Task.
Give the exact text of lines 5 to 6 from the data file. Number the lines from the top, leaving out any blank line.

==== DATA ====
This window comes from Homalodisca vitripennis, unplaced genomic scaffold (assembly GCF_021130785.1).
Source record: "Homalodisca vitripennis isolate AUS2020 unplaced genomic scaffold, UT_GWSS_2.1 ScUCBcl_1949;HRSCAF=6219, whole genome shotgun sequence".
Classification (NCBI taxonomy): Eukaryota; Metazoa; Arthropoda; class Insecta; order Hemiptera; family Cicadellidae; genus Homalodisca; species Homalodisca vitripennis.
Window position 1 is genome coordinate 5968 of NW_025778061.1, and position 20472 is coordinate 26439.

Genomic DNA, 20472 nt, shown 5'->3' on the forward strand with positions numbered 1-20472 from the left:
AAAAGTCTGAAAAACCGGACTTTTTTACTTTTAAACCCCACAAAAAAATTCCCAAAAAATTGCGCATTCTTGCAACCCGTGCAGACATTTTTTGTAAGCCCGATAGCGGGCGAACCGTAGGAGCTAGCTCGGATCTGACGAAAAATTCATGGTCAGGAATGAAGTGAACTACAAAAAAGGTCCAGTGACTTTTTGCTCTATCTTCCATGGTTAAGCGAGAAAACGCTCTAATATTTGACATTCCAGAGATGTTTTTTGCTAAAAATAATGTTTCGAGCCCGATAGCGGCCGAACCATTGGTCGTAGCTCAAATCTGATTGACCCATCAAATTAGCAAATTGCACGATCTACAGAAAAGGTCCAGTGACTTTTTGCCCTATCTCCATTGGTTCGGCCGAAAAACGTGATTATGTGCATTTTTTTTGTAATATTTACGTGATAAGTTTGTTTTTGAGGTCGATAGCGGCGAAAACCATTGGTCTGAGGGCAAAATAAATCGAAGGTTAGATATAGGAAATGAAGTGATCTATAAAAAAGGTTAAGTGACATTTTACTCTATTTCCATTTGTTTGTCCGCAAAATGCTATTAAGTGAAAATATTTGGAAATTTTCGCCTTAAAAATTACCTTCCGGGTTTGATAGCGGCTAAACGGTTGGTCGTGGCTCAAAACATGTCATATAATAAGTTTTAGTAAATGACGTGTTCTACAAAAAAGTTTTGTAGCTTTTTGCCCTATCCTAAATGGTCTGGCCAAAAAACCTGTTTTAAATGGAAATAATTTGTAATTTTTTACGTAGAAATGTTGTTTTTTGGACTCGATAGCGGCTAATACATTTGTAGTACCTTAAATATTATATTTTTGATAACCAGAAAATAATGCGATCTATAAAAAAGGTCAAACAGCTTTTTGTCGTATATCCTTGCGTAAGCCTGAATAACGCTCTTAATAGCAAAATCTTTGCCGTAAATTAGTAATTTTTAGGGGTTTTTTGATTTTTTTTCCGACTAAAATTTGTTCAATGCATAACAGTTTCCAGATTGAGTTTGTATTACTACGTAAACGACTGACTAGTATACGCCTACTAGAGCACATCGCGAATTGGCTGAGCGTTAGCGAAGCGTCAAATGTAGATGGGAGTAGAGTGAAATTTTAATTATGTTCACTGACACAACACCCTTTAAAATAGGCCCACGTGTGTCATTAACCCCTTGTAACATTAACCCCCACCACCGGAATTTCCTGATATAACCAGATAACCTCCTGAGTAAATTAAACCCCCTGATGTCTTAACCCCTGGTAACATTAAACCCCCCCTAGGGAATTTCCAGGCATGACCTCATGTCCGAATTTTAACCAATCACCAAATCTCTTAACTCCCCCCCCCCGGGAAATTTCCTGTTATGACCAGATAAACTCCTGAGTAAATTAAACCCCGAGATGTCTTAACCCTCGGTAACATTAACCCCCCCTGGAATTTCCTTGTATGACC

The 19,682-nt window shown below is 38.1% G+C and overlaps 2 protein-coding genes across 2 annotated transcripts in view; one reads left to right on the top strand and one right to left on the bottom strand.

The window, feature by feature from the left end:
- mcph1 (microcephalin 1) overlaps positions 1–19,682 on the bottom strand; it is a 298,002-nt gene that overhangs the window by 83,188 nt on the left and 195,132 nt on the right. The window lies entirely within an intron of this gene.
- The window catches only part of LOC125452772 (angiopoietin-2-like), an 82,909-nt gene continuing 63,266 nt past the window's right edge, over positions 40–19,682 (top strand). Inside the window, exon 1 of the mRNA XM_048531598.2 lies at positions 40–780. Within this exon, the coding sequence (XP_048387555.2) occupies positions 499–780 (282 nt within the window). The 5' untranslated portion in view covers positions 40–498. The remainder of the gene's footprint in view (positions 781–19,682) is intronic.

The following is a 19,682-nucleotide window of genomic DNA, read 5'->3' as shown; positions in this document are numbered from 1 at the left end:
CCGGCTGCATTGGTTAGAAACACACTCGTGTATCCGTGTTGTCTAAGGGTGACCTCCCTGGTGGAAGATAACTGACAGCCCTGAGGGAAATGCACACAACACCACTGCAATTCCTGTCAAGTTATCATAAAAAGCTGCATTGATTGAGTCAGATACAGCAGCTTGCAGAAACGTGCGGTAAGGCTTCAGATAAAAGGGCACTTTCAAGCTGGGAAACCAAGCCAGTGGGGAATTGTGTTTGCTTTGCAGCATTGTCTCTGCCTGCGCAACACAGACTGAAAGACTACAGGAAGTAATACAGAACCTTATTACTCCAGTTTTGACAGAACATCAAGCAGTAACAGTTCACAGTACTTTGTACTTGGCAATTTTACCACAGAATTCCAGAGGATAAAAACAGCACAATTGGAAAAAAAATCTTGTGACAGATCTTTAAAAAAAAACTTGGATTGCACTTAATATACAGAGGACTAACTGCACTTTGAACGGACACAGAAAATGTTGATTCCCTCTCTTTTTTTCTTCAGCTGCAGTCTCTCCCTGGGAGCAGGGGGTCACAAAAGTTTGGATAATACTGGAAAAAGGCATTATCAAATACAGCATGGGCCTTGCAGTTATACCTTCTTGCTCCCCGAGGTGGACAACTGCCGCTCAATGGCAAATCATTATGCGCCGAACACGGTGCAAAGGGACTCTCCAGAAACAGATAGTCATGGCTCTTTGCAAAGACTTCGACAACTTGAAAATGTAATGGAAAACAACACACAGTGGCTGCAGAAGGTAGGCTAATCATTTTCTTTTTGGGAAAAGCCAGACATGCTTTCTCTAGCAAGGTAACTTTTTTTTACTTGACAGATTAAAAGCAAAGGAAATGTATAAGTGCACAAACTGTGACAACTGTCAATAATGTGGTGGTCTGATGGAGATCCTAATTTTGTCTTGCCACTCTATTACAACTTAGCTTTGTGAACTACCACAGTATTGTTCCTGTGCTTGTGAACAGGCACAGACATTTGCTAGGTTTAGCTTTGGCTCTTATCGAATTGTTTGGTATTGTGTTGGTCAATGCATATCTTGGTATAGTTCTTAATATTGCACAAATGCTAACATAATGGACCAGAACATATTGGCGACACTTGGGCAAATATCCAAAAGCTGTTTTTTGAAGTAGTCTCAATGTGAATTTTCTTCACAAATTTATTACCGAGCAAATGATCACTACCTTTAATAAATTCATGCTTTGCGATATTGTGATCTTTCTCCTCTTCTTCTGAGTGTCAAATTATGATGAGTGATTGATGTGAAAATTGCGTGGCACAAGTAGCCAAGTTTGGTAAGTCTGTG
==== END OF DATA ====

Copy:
Genomic DNA, 20472 nt, shown 5'->3' on the forward strand with positions numbered 1-20472 from the left:
AAAAGTCTGAAAAACCGGACTTTTTTACTTTTAAACCCCACAAAAAAATTCCCAAAAAATTGCGCATTCTTGCAACCCGTGCAGACATTTTTTGTAAGCCCGATAGCGGGCGAACCGTAGGAGCTAGCTCGGATCTGACGAAAAATTCATGGTCAGGAATGAAGTGAACTACAAAAAAGGTCCAGTGACTTTTTGCTCTATCTTCCATGGTTAAGCGAGAAAACGCTCTAATATTTGACATTCCAGAGATGTTTTTTGCTAAAAATAATGTTTCGAGCCCGATAGCGGCCGAACCATTGGTCGTAGCTCAAATCTGATTGACCCATCAAATTAGCAAATTGCACGATCTACAGAAAAGGTCCAGTGACTTTTTGCCCTATCTCCATTGGTTCGGCCGAAAAACGTGATTATGTGCATTTTTTTTGTAATATTTACGTGATAAGTTTGTTTTTGAGGTCGATAGCGGCGAAAACCATTGGTCTGAGGGCAAAATAAATCGAAGGTTAGATATAGGAAATGAAGTGATCTATAAAAAAGGTTAAGTGACATTTTACTCTATTTCCATTTGTTTGTCCGCAAAATGCTATTAAGTGAAAATATTTGGAAATTTTCGCCTTAAAAATTACCTTCCGGGTTTGATAGCGGCTAAACGGTTGGTCGTGGCTCAAAACATGTCATATAATAAGTTTTAGTAAATGACGTGTTCTACAAAAAAGTTTTGTAGCTTTTTGCCCTATCCTAAATGGTCTGGCCAAAAAACCTGTTTTAAATGGAAATAATTTGTAATTTTTTACGTAGAAATGTTGTTTTTTGGACTCGATAGCGGCTAATACATTTGTAGTACCTTAAATATTATATTTTTGATAACCAGAAAATAATGCGATCTATAAAAAAGGTCAAACAGCTTTTTGTCGTATATCCTTGCGTAAGCCTGAATAACGCTCTTAATAGCAAAATCTTTGCCGTAAATTAGTAATTTTTAGGGGTTTTTTGATTTTTTTTCCGACTAAAATTTGTTCAATGCATAACAGTTTCCAGATTGAGTTTGTATTACTACGTAAACGACTGACTAGTATACGCCTACTAGAGCACATCGCGAATTGGCTGAGCGTTAGCGAAGCGTCAAATGTAGATGGGAGTAGAGTGAAATTTTAATTATGTTCACTGACACAACACCCTTTAAAATAGGCCCACGTGTGTCATTAACCCCTTGTAACATTAACCCCCACCACCGGAATTTCCTGATATAACCAGATAACCTCCTGAGTAAATTAAACCCCCTGATGTCTTAACCCCTGGTAACATTAAACCCCCCCTAGGGAATTTCCAGGCATGACCTCATGTCCGAATTTTAACCAATCACCAAATCTCTTAACTCCCCCCCCCCGGGAAATTTCCTGTTATGACCAGATAAACTCCTGAGTAAATTAAACCCCGAGATGTCTTAACCCTCGGTAACATTAACCCCCCCTGGAATTTCCTTGTATGACC